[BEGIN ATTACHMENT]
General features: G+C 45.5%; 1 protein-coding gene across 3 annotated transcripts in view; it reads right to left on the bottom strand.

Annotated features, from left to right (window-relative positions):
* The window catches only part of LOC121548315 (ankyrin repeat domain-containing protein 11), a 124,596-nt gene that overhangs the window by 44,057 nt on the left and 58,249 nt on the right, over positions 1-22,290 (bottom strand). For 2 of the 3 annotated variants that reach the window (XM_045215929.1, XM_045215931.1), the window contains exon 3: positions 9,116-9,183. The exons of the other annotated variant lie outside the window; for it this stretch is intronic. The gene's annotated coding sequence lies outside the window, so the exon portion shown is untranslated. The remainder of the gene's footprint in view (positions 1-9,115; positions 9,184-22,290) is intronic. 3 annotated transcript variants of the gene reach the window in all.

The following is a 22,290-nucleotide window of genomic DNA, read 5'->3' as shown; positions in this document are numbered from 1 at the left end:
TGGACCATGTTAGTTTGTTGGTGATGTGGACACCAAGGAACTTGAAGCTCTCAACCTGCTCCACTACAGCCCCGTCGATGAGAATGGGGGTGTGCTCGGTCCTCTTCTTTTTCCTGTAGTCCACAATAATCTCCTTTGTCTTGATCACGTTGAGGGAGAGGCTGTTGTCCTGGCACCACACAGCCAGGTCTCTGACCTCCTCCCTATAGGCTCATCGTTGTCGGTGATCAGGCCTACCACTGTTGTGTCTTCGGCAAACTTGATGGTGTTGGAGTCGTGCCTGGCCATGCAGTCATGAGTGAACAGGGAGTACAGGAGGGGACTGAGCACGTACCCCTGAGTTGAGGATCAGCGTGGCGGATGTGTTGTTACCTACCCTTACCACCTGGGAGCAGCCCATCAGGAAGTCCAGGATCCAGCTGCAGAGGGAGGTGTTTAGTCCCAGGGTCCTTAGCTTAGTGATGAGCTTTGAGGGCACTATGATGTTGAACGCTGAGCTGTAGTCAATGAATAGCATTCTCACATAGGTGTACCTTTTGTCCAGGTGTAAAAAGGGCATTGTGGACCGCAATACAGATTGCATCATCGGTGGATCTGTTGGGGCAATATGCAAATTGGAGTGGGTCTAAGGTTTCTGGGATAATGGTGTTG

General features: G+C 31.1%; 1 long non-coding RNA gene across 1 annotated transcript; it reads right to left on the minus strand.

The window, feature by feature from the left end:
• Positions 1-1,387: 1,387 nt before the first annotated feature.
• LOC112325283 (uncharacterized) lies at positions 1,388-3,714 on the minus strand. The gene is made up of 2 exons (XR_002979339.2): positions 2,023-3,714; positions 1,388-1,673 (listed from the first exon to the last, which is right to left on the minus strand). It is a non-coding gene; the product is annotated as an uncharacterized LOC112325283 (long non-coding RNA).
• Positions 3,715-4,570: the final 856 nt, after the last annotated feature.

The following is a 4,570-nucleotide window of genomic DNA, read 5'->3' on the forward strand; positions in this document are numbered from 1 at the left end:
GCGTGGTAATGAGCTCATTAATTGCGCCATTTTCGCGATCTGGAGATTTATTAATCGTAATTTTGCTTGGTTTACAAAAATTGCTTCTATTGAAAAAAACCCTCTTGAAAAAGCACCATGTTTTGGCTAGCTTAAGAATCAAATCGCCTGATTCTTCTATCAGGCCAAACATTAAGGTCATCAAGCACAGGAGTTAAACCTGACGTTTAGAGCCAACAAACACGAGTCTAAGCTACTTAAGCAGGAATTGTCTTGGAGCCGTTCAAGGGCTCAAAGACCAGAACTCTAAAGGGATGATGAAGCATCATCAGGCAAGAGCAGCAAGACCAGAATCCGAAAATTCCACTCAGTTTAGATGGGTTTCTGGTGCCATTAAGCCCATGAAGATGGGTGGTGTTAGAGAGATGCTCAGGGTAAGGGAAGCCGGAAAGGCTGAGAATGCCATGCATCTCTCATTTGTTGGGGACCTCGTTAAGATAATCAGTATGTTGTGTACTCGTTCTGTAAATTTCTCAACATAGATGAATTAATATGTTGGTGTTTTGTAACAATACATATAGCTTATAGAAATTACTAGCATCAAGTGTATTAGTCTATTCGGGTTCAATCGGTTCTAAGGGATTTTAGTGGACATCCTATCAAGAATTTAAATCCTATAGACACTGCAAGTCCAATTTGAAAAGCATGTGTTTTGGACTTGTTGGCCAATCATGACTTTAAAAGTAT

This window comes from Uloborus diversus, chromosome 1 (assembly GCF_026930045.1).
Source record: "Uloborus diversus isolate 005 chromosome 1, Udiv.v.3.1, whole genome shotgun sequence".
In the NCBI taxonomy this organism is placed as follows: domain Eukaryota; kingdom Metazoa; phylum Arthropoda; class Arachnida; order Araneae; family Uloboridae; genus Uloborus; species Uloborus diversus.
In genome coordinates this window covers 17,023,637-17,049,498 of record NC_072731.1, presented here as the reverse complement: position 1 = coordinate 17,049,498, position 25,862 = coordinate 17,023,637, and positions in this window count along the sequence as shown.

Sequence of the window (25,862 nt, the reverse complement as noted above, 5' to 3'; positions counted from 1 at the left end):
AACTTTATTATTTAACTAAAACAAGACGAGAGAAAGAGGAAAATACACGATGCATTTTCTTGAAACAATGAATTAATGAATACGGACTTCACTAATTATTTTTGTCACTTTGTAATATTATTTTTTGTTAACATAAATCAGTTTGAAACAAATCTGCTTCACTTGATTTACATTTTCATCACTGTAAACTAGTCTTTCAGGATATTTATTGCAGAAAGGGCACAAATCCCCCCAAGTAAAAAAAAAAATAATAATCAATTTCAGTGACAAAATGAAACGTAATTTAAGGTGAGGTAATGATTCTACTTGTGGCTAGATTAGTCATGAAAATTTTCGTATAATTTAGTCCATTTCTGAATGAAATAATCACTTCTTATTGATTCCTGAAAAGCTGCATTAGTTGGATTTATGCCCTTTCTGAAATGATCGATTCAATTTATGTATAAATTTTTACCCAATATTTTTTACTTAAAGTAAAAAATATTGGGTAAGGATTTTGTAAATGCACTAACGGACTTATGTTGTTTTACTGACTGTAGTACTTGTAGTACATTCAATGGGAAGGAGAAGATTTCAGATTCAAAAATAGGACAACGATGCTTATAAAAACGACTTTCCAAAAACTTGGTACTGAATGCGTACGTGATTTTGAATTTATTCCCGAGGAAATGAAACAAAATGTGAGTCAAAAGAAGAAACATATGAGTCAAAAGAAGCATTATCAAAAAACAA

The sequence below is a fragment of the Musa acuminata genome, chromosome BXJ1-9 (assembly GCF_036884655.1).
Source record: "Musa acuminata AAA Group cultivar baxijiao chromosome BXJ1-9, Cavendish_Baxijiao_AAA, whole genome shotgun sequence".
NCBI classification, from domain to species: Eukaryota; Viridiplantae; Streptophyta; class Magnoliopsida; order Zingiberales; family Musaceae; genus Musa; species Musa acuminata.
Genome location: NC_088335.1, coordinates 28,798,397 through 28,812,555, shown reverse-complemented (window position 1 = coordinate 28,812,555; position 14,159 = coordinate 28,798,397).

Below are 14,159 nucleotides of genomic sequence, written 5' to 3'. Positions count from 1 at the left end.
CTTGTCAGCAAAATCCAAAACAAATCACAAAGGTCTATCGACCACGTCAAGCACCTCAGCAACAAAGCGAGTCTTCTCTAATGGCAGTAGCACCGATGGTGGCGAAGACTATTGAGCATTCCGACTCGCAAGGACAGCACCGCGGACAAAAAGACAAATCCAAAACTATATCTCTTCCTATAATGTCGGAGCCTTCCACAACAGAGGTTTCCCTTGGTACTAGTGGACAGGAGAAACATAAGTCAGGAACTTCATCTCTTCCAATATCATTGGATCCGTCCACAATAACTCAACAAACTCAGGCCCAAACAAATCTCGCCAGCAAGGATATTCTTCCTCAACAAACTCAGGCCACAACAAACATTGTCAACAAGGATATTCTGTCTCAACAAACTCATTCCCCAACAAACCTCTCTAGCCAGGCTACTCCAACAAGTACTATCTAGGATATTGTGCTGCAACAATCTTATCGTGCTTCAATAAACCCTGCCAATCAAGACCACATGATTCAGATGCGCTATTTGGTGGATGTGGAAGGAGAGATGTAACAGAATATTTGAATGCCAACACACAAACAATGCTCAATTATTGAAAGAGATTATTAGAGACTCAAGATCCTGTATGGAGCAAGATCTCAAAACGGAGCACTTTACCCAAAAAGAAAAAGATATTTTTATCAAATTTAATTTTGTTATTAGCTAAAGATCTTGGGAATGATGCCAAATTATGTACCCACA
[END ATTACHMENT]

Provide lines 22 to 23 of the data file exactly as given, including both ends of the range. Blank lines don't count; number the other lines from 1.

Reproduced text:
Genome location: NC_088335.1, coordinates 28,798,397 through 28,812,555, shown reverse-complemented (window position 1 = coordinate 28,812,555; position 14,159 = coordinate 28,798,397).

Below are 14,159 nucleotides of genomic sequence, written 5' to 3'. Positions count from 1 at the left end.